A child’s primary teeth, sometimes called “baby teeth,” are as important as the permanent adult teeth. Primary teeth typically begin to appear when a baby is between age 6 months and 1 year. Primary teeth help children chew and speak. They also hold space in the jaws for permanent teeth that are growing under the gums.
The ADA recommends that a dentist examine a child within six months after the first tooth comes in and no later than the first birthday. A dental visit at an early age is a “well-baby checkup” for the teeth. Besides checking for tooth decay and other problems, the dentist can show you how to clean the child’s teeth properly and how to evaluate any adverse habits such as thumbsucking.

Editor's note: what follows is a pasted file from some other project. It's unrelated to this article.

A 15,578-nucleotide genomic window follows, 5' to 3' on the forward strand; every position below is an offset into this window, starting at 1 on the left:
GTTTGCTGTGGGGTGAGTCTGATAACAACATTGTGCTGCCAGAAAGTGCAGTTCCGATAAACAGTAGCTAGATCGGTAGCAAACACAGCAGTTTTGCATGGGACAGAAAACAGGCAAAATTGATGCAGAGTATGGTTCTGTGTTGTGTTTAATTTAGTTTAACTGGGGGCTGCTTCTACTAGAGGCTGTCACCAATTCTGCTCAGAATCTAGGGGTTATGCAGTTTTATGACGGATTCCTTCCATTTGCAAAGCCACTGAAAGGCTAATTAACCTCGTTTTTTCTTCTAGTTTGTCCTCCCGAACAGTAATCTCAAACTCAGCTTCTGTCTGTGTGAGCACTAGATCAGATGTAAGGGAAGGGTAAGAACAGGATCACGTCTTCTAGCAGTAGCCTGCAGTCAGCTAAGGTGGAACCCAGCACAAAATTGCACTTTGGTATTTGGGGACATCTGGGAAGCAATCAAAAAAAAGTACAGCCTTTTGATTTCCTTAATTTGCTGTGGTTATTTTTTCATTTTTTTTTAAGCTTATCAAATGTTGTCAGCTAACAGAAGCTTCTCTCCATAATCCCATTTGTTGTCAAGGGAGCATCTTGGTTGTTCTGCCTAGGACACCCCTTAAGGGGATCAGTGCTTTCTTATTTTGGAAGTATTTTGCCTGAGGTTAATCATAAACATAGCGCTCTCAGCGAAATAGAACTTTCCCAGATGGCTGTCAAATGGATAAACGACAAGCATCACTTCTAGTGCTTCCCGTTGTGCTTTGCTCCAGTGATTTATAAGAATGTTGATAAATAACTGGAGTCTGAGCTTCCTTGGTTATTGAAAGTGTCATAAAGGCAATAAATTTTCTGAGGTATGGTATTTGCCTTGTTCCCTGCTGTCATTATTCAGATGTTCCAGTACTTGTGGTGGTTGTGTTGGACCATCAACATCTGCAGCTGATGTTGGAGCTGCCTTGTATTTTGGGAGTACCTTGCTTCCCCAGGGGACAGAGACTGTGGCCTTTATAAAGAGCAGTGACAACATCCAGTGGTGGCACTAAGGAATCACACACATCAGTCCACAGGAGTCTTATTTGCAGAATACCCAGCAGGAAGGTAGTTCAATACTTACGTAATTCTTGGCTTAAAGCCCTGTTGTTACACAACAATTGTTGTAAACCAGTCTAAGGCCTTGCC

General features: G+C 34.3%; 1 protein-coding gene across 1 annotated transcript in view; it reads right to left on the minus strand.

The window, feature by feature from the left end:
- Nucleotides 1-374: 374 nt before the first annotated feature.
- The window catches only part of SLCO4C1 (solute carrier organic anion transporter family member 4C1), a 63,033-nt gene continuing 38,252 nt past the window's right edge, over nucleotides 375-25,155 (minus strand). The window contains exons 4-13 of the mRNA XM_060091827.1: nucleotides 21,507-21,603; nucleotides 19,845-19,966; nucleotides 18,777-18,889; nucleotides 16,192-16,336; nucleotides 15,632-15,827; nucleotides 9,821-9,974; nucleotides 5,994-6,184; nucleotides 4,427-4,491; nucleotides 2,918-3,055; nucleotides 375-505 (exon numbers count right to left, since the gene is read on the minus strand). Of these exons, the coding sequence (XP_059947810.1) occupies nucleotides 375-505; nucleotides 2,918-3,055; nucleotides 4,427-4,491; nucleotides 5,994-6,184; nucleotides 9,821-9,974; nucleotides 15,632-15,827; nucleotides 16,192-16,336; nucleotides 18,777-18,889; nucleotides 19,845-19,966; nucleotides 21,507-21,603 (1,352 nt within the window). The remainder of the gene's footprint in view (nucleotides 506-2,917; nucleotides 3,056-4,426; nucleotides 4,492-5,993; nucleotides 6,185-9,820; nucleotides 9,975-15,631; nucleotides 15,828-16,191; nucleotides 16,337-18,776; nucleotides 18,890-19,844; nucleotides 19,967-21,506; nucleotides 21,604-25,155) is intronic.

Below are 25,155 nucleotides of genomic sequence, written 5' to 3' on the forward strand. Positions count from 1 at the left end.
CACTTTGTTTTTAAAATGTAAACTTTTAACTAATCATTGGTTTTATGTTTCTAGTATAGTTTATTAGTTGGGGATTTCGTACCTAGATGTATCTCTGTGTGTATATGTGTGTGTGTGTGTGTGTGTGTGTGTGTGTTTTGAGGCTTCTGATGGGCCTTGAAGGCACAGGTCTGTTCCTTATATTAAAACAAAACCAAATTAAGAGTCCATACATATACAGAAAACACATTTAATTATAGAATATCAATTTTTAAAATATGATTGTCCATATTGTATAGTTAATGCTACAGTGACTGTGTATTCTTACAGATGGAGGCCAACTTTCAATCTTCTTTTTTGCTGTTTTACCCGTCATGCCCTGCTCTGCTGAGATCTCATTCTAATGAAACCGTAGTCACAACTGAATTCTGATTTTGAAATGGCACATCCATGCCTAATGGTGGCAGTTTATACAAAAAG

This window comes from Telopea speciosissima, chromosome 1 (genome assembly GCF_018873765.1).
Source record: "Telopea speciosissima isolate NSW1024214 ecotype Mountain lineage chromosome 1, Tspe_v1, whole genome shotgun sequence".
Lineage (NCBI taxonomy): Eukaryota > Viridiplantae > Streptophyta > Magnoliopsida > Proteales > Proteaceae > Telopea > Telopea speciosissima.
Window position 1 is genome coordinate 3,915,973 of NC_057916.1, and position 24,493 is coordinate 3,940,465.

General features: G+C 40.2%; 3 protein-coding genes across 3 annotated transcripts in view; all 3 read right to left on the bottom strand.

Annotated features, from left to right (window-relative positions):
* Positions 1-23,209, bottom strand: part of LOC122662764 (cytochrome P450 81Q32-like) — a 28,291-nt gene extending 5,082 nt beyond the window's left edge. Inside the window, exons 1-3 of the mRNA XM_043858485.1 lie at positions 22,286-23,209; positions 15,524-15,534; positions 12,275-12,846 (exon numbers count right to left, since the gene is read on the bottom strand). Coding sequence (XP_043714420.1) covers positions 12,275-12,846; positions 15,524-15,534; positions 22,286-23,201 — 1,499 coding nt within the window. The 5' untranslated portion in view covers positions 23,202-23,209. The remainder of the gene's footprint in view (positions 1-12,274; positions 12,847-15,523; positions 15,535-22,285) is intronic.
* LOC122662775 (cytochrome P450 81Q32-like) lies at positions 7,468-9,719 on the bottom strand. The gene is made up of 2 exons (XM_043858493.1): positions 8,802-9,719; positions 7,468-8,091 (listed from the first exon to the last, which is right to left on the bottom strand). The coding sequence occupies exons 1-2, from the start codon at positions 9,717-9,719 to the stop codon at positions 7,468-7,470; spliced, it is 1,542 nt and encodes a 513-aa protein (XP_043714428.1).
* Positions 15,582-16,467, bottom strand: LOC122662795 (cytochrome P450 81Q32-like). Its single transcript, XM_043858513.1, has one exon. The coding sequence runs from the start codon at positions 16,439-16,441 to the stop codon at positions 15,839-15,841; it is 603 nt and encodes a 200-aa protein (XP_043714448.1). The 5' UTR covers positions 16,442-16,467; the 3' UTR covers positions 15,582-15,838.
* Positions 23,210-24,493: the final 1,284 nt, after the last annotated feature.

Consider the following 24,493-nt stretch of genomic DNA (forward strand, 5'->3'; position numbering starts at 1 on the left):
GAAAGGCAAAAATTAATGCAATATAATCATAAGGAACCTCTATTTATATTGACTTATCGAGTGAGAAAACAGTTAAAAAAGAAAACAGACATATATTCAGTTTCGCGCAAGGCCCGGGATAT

When teeth first come in, some babies may have sore or tender gums. Gently rubbing your child’s gums with a clean finger, a small, cool spoon or a wet gauze pad can be soothing. You can also give the baby a clean teething ring to chew on. If your child is still cranky and in pain, consult your dentist or physician. Most children have a full set of 20 primary teeth by the time they are 3.
This article was originally posted by ada.org.